Zea Borok



Medicine, Biochemistry & Molecular Biology
Keck School of Medicine

Research Topics

  • Transcriptional Regulation
  • Alveolar Epithelium
  • Stem Cell Biology

Research Overview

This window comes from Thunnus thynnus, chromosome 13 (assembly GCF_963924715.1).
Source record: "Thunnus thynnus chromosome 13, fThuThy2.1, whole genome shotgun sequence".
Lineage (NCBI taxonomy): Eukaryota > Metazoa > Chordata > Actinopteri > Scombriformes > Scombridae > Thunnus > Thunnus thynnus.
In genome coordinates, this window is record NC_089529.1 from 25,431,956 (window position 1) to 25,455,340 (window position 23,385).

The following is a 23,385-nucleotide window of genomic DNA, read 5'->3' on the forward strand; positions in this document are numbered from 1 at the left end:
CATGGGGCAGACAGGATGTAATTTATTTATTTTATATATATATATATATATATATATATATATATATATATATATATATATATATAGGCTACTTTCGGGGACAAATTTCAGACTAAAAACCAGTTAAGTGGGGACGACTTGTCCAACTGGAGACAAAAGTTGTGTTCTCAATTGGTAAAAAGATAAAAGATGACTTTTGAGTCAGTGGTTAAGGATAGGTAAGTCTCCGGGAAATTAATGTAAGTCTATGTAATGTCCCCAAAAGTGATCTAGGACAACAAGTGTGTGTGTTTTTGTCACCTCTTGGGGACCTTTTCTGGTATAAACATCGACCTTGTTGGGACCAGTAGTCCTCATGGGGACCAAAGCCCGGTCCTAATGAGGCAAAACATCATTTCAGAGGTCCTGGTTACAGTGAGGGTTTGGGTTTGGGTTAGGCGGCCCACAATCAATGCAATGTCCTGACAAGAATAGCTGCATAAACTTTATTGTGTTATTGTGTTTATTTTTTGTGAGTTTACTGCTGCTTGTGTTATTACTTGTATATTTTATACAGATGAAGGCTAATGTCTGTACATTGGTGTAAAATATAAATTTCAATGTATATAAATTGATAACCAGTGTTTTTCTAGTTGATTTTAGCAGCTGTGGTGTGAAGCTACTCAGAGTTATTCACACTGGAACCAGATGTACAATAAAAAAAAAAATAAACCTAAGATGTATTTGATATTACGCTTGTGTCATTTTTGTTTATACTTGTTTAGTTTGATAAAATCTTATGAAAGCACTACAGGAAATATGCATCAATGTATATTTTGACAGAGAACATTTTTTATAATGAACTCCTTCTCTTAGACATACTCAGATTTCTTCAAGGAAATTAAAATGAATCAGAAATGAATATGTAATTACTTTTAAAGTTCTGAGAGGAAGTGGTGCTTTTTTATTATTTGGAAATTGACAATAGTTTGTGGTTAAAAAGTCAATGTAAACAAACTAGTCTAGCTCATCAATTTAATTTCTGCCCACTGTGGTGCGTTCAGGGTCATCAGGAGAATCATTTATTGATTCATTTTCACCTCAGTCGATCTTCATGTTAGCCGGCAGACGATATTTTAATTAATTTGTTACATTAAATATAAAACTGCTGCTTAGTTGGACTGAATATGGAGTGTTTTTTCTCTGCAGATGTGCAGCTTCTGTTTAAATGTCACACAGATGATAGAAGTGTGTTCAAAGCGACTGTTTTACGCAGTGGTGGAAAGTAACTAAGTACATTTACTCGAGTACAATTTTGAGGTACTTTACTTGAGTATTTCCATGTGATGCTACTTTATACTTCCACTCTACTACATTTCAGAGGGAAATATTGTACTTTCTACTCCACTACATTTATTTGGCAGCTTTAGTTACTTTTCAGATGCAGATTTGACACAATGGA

My research is focussed on dissecting transcriptional mechanisms that regulate differentiation of lung alveolar epithelial cells in the context of lung injury and repair. The normal alveolar epithelial lung lining consists of two highly differentiated cell types, type II and type I cells. Type II cells normally serve as progenitors for themselves and also give rise to type I cells, whereas type I cells have been viewed as being terminally differentiated. Failure of type II cells to give rise to type I cells may give rise to abnormal repair of the lung leading to failure of re-epithelialization and pulmonary fibrosis. Using an in vitro culture model, we have demonstrated that isolated type II alveolar epithelial cells in culture undergo transdifferentiation towards a type I cell phenotype recapitulating the situation in vivo following injury. Furthermore, the transdifferentiation process is reversible by certain culture conditions indicating that maintenance of alveolar epithelial cell phenotype is actively regulated and suggesting considerable plasticity of alveolar epithelial cell phenotype. The molecular mechanisms that regulate transitions between the two cell types in the adult have not been elucidated. We are investigating the role of GATA and forehead transcription factors on regulating expression of the differentiated alveolar epithelial cell phenotype and on modulating phenotypic transitions between type II and type II cells. To do this, we are investigating interactions of these transcription factors with cell-specific genes, aquaporin-5 and surfactant protein-C, and evaluating effects of overexpression of inhibition of these factors on cell phenotype. In addition, we have recently demonstrated that alveolar epithelial cells treated with TGF-ß undergo epithelial-mesenchymal transition to a myofibroblast phenotype and are conducting studies to determine the transcriptional mechanisms underlying this phenotypic change with particular emphasis on interaction between TGF-ß and Wnt/ß-catenin pathways. We are also interested in the role of ER stress in driving epithelial abnormalties that may contribute to fibrogenesis.